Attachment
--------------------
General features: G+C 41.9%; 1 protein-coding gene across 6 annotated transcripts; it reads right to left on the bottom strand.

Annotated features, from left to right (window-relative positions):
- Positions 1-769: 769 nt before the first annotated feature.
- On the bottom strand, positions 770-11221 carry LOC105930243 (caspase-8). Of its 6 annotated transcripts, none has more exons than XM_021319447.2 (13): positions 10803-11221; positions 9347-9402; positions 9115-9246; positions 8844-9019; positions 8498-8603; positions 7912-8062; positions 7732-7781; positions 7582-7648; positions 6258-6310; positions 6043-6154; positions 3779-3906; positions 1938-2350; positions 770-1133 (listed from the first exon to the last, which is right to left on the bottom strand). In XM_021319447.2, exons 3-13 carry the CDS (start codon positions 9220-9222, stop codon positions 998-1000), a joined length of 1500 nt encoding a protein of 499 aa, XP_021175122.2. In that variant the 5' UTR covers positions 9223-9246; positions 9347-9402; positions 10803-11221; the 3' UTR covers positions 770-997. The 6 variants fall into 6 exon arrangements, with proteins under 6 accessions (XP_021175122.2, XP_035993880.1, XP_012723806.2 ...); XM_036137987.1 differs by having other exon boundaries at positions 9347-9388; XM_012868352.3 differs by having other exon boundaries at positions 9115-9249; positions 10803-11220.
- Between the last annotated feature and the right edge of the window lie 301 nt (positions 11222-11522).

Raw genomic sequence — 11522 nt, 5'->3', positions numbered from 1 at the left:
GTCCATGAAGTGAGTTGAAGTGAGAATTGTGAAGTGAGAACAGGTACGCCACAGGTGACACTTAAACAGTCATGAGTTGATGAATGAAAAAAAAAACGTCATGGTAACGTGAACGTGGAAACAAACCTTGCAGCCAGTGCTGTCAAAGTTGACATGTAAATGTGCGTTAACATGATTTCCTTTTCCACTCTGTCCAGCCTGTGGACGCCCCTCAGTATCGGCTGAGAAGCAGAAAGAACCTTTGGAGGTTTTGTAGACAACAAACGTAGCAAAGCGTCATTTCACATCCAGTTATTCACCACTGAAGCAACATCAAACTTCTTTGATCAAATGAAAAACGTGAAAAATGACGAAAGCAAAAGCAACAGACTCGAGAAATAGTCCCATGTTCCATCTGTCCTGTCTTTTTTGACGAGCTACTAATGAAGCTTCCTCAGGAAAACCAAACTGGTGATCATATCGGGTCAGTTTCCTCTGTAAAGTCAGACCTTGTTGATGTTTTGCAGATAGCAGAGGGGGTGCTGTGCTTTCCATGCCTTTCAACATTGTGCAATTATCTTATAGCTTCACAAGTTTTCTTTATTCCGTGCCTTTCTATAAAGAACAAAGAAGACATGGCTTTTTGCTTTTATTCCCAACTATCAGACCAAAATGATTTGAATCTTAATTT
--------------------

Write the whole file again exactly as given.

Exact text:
General features: G+C 41.9%; 1 protein-coding gene across 6 annotated transcripts; it reads right to left on the bottom strand.

Annotated features, from left to right (window-relative positions):
- Positions 1-769: 769 nt before the first annotated feature.
- On the bottom strand, positions 770-11221 carry LOC105930243 (caspase-8). Of its 6 annotated transcripts, none has more exons than XM_021319447.2 (13): positions 10803-11221; positions 9347-9402; positions 9115-9246; positions 8844-9019; positions 8498-8603; positions 7912-8062; positions 7732-7781; positions 7582-7648; positions 6258-6310; positions 6043-6154; positions 3779-3906; positions 1938-2350; positions 770-1133 (listed from the first exon to the last, which is right to left on the bottom strand). In XM_021319447.2, exons 3-13 carry the CDS (start codon positions 9220-9222, stop codon positions 998-1000), a joined length of 1500 nt encoding a protein of 499 aa, XP_021175122.2. In that variant the 5' UTR covers positions 9223-9246; positions 9347-9402; positions 10803-11221; the 3' UTR covers positions 770-997. The 6 variants fall into 6 exon arrangements, with proteins under 6 accessions (XP_021175122.2, XP_035993880.1, XP_012723806.2 ...); XM_036137987.1 differs by having other exon boundaries at positions 9347-9388; XM_012868352.3 differs by having other exon boundaries at positions 9115-9249; positions 10803-11220.
- Between the last annotated feature and the right edge of the window lie 301 nt (positions 11222-11522).

Raw genomic sequence — 11522 nt, 5'->3', positions numbered from 1 at the left:
GTCCATGAAGTGAGTTGAAGTGAGAATTGTGAAGTGAGAACAGGTACGCCACAGGTGACACTTAAACAGTCATGAGTTGATGAATGAAAAAAAAAACGTCATGGTAACGTGAACGTGGAAACAAACCTTGCAGCCAGTGCTGTCAAAGTTGACATGTAAATGTGCGTTAACATGATTTCCTTTTCCACTCTGTCCAGCCTGTGGACGCCCCTCAGTATCGGCTGAGAAGCAGAAAGAACCTTTGGAGGTTTTGTAGACAACAAACGTAGCAAAGCGTCATTTCACATCCAGTTATTCACCACTGAAGCAACATCAAACTTCTTTGATCAAATGAAAAACGTGAAAAATGACGAAAGCAAAAGCAACAGACTCGAGAAATAGTCCCATGTTCCATCTGTCCTGTCTTTTTTGACGAGCTACTAATGAAGCTTCCTCAGGAAAACCAAACTGGTGATCATATCGGGTCAGTTTCCTCTGTAAAGTCAGACCTTGTTGATGTTTTGCAGATAGCAGAGGGGGTGCTGTGCTTTCCATGCCTTTCAACATTGTGCAATTATCTTATAGCTTCACAAGTTTTCTTTATTCCGTGCCTTTCTATAAAGAACAAAGAAGACATGGCTTTTTGCTTTTATTCCCAACTATCAGACCAAAATGATTTGAATCTTAATTT